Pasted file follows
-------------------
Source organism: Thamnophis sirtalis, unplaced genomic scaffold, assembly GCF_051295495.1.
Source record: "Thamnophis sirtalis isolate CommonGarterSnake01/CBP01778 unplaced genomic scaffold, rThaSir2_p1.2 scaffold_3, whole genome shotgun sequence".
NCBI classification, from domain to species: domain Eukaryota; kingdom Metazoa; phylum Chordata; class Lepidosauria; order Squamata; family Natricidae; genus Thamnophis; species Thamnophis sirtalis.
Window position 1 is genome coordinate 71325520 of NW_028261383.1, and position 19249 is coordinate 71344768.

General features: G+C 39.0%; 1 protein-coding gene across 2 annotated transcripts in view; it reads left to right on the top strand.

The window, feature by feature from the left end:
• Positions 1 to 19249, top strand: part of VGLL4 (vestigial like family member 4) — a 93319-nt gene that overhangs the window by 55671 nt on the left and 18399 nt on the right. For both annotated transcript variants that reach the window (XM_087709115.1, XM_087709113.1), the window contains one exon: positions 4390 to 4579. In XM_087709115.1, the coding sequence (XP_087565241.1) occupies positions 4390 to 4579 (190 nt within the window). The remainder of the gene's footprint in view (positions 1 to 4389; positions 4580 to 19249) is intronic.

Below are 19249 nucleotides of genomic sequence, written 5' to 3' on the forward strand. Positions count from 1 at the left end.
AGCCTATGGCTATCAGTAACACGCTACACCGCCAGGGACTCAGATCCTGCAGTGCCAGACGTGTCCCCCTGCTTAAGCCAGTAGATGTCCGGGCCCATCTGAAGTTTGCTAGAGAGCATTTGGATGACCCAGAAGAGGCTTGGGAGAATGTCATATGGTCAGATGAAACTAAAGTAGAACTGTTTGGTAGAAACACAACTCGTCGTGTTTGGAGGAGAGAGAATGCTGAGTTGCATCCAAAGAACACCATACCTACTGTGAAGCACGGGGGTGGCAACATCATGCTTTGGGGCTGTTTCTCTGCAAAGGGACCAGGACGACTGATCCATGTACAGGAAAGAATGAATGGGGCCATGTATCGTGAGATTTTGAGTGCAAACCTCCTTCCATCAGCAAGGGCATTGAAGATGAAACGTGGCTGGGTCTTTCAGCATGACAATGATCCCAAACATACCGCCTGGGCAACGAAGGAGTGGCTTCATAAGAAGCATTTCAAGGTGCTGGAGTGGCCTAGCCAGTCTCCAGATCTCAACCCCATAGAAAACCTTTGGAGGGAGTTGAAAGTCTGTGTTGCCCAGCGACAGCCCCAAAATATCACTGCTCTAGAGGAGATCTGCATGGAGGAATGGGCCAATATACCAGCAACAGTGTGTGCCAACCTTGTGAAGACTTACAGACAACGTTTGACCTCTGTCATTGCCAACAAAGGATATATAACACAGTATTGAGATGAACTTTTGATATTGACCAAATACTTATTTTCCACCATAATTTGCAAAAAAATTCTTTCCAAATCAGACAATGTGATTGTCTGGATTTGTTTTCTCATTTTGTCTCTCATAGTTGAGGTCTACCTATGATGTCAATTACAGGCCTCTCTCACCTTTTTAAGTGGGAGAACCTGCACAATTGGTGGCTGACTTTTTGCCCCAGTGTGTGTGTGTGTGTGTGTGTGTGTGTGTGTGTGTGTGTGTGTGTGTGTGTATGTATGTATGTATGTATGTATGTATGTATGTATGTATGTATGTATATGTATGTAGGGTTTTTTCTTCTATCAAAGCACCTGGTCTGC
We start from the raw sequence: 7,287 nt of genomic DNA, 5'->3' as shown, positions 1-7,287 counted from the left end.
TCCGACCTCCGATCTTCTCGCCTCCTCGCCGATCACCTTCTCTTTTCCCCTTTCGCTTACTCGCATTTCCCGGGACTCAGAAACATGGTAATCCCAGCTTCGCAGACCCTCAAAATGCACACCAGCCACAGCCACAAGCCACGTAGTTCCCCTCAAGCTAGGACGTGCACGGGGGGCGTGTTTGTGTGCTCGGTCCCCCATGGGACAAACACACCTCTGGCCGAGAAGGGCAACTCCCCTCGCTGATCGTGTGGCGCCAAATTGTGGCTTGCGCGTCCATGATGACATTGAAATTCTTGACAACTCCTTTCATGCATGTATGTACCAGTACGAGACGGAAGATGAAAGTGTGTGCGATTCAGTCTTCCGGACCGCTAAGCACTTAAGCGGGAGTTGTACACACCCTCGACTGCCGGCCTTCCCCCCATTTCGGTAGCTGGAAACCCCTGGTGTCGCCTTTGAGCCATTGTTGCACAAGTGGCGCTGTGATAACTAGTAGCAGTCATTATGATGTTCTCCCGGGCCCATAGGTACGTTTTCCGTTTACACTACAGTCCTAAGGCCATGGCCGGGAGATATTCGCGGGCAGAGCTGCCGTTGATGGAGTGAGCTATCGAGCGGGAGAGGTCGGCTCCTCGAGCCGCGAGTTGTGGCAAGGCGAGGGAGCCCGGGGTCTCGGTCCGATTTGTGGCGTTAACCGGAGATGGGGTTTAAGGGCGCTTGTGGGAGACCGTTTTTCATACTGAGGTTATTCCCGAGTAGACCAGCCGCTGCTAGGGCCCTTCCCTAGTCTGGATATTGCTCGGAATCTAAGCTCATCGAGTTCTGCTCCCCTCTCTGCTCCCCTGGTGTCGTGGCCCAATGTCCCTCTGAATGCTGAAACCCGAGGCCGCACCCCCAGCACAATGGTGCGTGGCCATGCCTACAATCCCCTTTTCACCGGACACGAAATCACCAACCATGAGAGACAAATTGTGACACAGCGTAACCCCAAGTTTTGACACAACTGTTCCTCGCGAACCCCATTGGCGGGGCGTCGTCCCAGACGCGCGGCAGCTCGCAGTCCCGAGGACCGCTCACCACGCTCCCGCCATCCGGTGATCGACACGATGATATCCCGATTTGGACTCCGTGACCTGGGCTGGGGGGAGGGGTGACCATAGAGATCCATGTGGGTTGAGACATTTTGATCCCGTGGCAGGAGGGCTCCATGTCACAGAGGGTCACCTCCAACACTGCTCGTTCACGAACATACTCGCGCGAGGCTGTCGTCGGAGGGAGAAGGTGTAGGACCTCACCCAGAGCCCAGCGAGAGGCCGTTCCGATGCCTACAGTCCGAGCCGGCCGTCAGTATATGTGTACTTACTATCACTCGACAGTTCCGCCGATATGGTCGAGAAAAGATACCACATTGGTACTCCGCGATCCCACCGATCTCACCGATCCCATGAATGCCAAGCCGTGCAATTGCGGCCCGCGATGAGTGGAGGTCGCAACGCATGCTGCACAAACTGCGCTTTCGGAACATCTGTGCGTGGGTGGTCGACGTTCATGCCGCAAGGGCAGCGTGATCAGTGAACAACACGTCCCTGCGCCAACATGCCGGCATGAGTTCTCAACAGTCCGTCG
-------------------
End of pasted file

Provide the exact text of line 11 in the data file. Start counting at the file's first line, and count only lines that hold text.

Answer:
TCCGACCTCCGATCTTCTCGCCTCCTCGCCGATCACCTTCTCTTTTCCCCTTTCGCTTACTCGCATTTCCCGGGACTCAGAAACATGGTAATCCCAGCTTCGCAGACCCTCAAAATGCACACCAGCCACAGCCACAAGCCACGTAGTTCCCCTCAAGCTAGGACGTGCACGGGGGGCGTGTTTGTGTGCTCGGTCCCCCATGGGACAAACACACCTCTGGCCGAGAAGGGCAACTCCCCTCGCTGATCGTGTGGCGCCAAATTGTGGCTTGCGCGTCCATGATGACATTGAAATTCTTGACAACTCCTTTCATGCATGTATGTACCAGTACGAGACGGAAGATGAAAGTGTGTGCGATTCAGTCTTCCGGACCGCTAAGCACTTAAGCGGGAGTTGTACACACCCTCGACTGCCGGCCTTCCCCCCATTTCGGTAGCTGGAAACCCCTGGTGTCGCCTTTGAGCCATTGTTGCACAAGTGGCGCTGTGATAACTAGTAGCAGTCATTATGATGTTCTCCCGGGCCCATAGGTACGTTTTCCGTTTACACTACAGTCCTAAGGCCATGGCCGGGAGATATTCGCGGGCAGAGCTGCCGTTGATGGAGTGAGCTATCGAGCGGGAGAGGTCGGCTCCTCGAGCCGCGAGTTGTGGCAAGGCGAGGGAGCCCGGGGTCTCGGTCCGATTTGTGGCGTTAACCGGAGATGGGGTTTAAGGGCGCTTGTGGGAGACCGTTTTTCATACTGAGGTTATTCCCGAGTAGACCAGCCGCTGCTAGGGCCCTTCCCTAGTCTGGATATTGCTCGGAATCTAAGCTCATCGAGTTCTGCTCCCCTCTCTGCTCCCCTGGTGTCGTGGCCCAATGTCCCTCTGAATGCTGAAACCCGAGGCCGCACCCCCAGCACAATGGTGCGTGGCCATGCCTACAATCCCCTTTTCACCGGACACGAAATCACCAACCATGAGAGACAAATTGTGACACAGCGTAACCCCAAGTTTTGACACAACTGTTCCTCGCGAACCCCATTGGCGGGGCGTCGTCCCAGACGCGCGGCAGCTCGCAGTCCCGAGGACCGCTCACCACGCTCCCGCCATCCGGTGATCGACACGATGATATCCCGATTTGGACTCCGTGACCTGGGCTGGGGGGAGGGGTGACCATAGAGATCCATGTGGGTTGAGACATTTTGATCCCGTGGCAGGAGGGCTCCATGTCACAGAGGGTCACCTCCAACACTGCTCGTTCACGAACATACTCGCGCGAGGCTGTCGTCGGAGGGAGAAGGTGTAGGACCTCACCCAGAGCCCAGCGAGAGGCCGTTCCGATGCCTACAGTCCGAGCCGGCCGTCAGTATATGTGTACTTACTATCACTCGACAGTTCCGCCGATATGGTCGAGAAAAGATACCACATTGGTACTCCGCGATCCCACCGATCTCACCGATCCCATGAATGCCAAGCCGTGCAATTGCGGCCCGCGATGAGTGGAGGTCGCAACGCATGCTGCACAAACTGCGCTTTCGGAACATCTGTGCGTGGGTGGTCGACGTTCATGCCGCAAGGGCAGCGTGATCAGTGAACAACACGTCCCTGCGCCAACATGCCGGCATGAGTTCTCAACAGTCCGTCG